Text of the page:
Armstrong admitted to doping during yesterday's televised interview with Oprah Winfrey, saying he never worried about getting caught as there was no out-of-competition testing at that time.
McEwan says it is something he will not be able to get over.
"I don't think you can, when you have been deceived for that long," he said.
"Not only bike riders, but the fans, the press, everybody wanted to believe the beautiful story, the hero, and all that stuff and that all gets brought down."
But McEwen says it would not be so easy to do what Armstrong did now.
"Cycling changed seven years ago and he said that himself," he said.
"The big change that was made was the introduction of the biological passport, the whereabouts system, and that has made it, I would say, virtually impossible for the same thing to happen twice - touch wood, I mean, you never know," he said.
Two-time Tour de France stage winner Stuart O'Grady says it is time for cycling to move on and work to fix the damage Armstrong has done.
"It is cycling that has suffered through all this, so hopefully through Lance's confessions we can start looking to the future and hopefully something good can come out of this," he said.
Meanwhile, Armstrong's assertion that he did not take performance-enhancing drugs after his seventh and final Tour victory in 2005 has been dismissed by the president of the World Anti-Doping Agency (WADA).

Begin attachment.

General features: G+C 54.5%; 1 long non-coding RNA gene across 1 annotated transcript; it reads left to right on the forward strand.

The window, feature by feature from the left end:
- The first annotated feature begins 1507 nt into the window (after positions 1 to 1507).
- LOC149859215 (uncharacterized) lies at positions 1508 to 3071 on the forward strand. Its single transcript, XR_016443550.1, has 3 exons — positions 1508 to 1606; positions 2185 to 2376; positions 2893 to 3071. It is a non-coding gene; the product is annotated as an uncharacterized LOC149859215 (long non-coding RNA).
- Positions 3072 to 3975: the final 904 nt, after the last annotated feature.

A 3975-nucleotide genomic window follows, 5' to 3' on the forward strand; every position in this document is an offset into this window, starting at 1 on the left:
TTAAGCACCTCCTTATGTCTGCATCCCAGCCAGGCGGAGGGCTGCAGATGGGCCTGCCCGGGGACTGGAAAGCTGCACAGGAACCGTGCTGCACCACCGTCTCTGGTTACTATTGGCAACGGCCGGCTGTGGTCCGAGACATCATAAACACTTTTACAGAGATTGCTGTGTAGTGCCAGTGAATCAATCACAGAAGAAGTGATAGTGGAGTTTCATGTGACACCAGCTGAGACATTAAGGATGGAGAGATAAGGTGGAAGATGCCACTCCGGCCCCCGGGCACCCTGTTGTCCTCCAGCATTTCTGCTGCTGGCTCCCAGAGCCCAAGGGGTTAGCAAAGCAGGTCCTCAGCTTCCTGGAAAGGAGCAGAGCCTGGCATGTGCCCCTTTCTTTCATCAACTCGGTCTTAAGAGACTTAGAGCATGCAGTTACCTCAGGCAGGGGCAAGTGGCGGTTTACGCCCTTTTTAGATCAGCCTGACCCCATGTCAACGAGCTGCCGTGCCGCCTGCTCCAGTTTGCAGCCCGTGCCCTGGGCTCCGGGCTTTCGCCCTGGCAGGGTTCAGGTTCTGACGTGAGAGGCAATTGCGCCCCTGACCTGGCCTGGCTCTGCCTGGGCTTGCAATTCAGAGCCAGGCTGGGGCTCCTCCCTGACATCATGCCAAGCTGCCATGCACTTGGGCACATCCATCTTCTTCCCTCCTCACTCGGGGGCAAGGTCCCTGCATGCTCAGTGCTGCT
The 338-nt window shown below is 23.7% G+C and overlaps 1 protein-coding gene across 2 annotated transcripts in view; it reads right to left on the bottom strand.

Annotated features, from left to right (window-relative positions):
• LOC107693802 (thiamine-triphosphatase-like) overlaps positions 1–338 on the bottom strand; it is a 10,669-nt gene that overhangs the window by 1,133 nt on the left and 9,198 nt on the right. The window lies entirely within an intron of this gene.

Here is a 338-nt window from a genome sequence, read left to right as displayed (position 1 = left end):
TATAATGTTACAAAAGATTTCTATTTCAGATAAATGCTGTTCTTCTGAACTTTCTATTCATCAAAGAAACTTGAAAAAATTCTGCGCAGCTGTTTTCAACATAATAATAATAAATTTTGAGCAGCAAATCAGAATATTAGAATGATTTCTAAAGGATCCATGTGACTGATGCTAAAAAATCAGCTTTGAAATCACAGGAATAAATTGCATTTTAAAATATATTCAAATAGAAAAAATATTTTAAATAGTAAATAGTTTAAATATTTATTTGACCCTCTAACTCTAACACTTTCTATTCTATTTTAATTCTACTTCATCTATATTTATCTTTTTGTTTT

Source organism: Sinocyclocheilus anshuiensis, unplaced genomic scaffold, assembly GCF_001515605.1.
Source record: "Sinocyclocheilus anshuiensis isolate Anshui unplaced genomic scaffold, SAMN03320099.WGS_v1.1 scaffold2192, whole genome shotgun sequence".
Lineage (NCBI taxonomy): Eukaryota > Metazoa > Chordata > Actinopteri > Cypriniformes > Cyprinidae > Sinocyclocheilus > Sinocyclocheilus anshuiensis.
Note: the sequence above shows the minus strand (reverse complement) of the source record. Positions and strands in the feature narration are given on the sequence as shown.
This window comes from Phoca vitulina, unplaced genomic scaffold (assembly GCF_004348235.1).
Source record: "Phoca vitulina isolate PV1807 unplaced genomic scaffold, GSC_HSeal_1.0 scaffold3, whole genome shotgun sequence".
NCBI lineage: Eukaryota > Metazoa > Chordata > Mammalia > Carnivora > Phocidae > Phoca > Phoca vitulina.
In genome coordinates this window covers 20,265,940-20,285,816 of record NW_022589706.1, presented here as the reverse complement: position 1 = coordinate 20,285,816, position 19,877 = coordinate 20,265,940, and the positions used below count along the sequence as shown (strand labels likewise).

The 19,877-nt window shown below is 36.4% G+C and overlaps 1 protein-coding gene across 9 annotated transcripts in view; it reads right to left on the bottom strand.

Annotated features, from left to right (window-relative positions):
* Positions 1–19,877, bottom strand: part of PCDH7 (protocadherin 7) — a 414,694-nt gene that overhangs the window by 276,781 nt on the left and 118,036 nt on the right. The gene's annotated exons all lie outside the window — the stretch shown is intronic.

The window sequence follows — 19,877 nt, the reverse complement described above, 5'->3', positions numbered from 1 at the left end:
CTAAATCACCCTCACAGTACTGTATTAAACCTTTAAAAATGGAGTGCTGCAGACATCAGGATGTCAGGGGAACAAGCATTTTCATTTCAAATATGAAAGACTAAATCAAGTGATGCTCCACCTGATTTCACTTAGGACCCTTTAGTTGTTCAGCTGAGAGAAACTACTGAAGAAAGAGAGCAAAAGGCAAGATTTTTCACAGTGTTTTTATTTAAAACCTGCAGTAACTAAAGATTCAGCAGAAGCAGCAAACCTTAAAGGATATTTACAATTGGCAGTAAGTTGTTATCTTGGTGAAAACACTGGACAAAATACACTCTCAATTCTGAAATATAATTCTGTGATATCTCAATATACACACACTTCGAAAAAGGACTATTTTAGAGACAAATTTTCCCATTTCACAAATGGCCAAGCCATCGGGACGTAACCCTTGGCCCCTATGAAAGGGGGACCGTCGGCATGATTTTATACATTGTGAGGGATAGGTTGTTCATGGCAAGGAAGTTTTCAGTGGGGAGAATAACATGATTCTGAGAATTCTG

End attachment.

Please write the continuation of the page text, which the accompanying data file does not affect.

In his interview with Winfrey, the American maintained he was clean when he made a comeback in 2009, 3.5 years after retiring.
However, WADA chief John Fahey told Britain's Daily Telegraph on Friday: "The evidence from USADA (United States Anti-Doping Agency) is that Armstrong's blood tests show variations in his blood that show with absolute certainty he was doping after 2005."
"Believe USADA or believe Armstrong? I know who to believe.
"It struck me that the statute of limitations under US law might be relevant and Armstrong would not want to admit to anything in regards to his comeback that might be picked up under the US criminal code."
"This bloke is a cheat and did my view of him change after watching the interview? No."
The harm that Armstrong caused his family, sponsors and fellow cancer survivors by years of lying and denials of doping will be revealed in part two of his interview with Winfrey to be aired today.
Clips showed Armstrong would talk about his future, how his family had to face the truth, his reaction when sponsors dropped him after evidence of his drug taking emerged and the most humbling moment of his epic fall from grace.
"I will spend the rest of my life trying to earn back trust and apologise to people," Armstrong said in the first part of the interview.
Armstrong has withdrawn from his roles with Livestrong, the cancer charity he founded.
The patients he inspired with his rise from testicular cancer survivor to Tour de France winner from 1999-2005, meanwhile, are dealing with the admission that the cyclist's fairy-tale story was built upon "one big lie".